Verizon's Open Network Seen as Boon for Mobile Advertising

But Some Observers Say It Will Only Compound Confusion

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SAN FRANCISCO ( -- Verizon called its decision to open its network to all comers a "transformation point in the 20-year history of mass-market wireless devices." Even if it doesn't live up to that billing, marketers and media companies expect it will be a big boon to those who want to see your cellphone become an ad-carrying device.

'Really smart move'
"It's great for advertisers," said Eric Bader, managing director, Band in Hand, a mobile-marketing consultancy whose clients include Procter & Gamble. "Ad buys on Verizon have just exploded to a much bigger universe. It's a really smart move."

Others, like Tony Nethercutt, VP-worldwide sales, AdMob, said an open mobile ecosystem will make it easier for marketers to participate in the new digital platform. It will be "easier for mobile-content and -applications folks, and easier for advertisers to participate," he said.

Verizon, the nation's No. 2 carrier with 63.7 million subscribers, Tuesday announced it will allow any device or any application on its phones. There are caveats, though. All new devices will have to meet a minimal set of technical standards to be determined by Verizon, and device providers will be responsible for testing fees. Also, it's unclear whether other carriers will be opening their doors to any and all comers.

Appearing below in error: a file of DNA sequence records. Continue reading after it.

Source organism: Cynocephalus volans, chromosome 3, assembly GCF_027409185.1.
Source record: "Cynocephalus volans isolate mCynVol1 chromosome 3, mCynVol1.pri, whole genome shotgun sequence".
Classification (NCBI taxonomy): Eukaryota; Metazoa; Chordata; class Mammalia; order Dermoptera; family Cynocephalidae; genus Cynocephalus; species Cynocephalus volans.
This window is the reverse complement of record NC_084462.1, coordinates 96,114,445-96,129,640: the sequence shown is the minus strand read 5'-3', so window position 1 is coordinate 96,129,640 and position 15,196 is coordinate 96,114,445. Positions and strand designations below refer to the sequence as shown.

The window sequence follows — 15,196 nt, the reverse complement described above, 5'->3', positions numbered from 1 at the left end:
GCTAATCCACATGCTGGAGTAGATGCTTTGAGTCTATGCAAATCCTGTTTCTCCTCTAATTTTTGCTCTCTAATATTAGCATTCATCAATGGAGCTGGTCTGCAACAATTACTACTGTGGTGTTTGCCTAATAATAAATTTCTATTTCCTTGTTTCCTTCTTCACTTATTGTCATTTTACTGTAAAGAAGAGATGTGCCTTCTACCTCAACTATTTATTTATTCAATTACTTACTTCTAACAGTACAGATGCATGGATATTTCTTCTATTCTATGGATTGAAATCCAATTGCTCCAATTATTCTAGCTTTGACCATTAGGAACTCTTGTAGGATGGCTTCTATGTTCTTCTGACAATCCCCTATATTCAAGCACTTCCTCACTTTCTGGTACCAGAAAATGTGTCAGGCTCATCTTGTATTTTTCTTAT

In a statement issued by Verizon Wireless, President-CEO Lowell McAdam called the move "a transformation point in the 20-year history of mass-market wireless devices -- one which we believe will set the table for the next level of innovation and growth."

Huge growth expected
Marketers spent an estimated $3 billion on mobile marketing this year with projections of growth to $19 billion in 2011, according to ABI research.

Not everyone is in agreement on how much the Verizon decision will propel mobile marketing, however. Roger Entner, senior VP-communications sector at IAG Research, said one of the things stifling advertising on mobile phones is actually the multitude of phones and applications on the market, requiring numerous permeations of every campaign for different devices on different carriers. Verizon's decision may compound the problem. "Be careful what you wish for, you might get it," he cautioned.
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